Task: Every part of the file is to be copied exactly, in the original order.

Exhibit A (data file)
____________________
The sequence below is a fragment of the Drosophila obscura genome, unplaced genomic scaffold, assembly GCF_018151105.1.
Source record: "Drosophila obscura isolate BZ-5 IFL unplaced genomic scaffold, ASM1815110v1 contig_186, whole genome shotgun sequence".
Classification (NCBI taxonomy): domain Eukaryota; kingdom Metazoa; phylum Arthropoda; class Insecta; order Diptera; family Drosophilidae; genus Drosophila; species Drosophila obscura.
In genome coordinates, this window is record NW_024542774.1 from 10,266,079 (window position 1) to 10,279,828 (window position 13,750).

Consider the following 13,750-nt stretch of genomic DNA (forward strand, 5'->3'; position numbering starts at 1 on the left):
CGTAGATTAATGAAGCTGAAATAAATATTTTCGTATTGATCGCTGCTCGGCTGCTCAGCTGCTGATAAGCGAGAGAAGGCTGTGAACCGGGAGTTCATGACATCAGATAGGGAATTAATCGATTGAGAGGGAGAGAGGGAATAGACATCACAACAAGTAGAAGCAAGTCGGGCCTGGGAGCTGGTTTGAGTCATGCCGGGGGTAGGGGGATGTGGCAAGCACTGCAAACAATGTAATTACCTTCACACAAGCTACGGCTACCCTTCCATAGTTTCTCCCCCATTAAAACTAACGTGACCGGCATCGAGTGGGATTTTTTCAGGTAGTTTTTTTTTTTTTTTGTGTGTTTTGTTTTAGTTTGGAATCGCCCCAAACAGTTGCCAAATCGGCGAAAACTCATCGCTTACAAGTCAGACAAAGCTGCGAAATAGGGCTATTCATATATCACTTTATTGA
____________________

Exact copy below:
The sequence below is a fragment of the Drosophila obscura genome, unplaced genomic scaffold, assembly GCF_018151105.1.
Source record: "Drosophila obscura isolate BZ-5 IFL unplaced genomic scaffold, ASM1815110v1 contig_186, whole genome shotgun sequence".
Classification (NCBI taxonomy): domain Eukaryota; kingdom Metazoa; phylum Arthropoda; class Insecta; order Diptera; family Drosophilidae; genus Drosophila; species Drosophila obscura.
In genome coordinates, this window is record NW_024542774.1 from 10,266,079 (window position 1) to 10,279,828 (window position 13,750).

Consider the following 13,750-nt stretch of genomic DNA (forward strand, 5'->3'; position numbering starts at 1 on the left):
CGTAGATTAATGAAGCTGAAATAAATATTTTCGTATTGATCGCTGCTCGGCTGCTCAGCTGCTGATAAGCGAGAGAAGGCTGTGAACCGGGAGTTCATGACATCAGATAGGGAATTAATCGATTGAGAGGGAGAGAGGGAATAGACATCACAACAAGTAGAAGCAAGTCGGGCCTGGGAGCTGGTTTGAGTCATGCCGGGGGTAGGGGGATGTGGCAAGCACTGCAAACAATGTAATTACCTTCACACAAGCTACGGCTACCCTTCCATAGTTTCTCCCCCATTAAAACTAACGTGACCGGCATCGAGTGGGATTTTTTCAGGTAGTTTTTTTTTTTTTTTGTGTGTTTTGTTTTAGTTTGGAATCGCCCCAAACAGTTGCCAAATCGGCGAAAACTCATCGCTTACAAGTCAGACAAAGCTGCGAAATAGGGCTATTCATATATCACTTTATTGA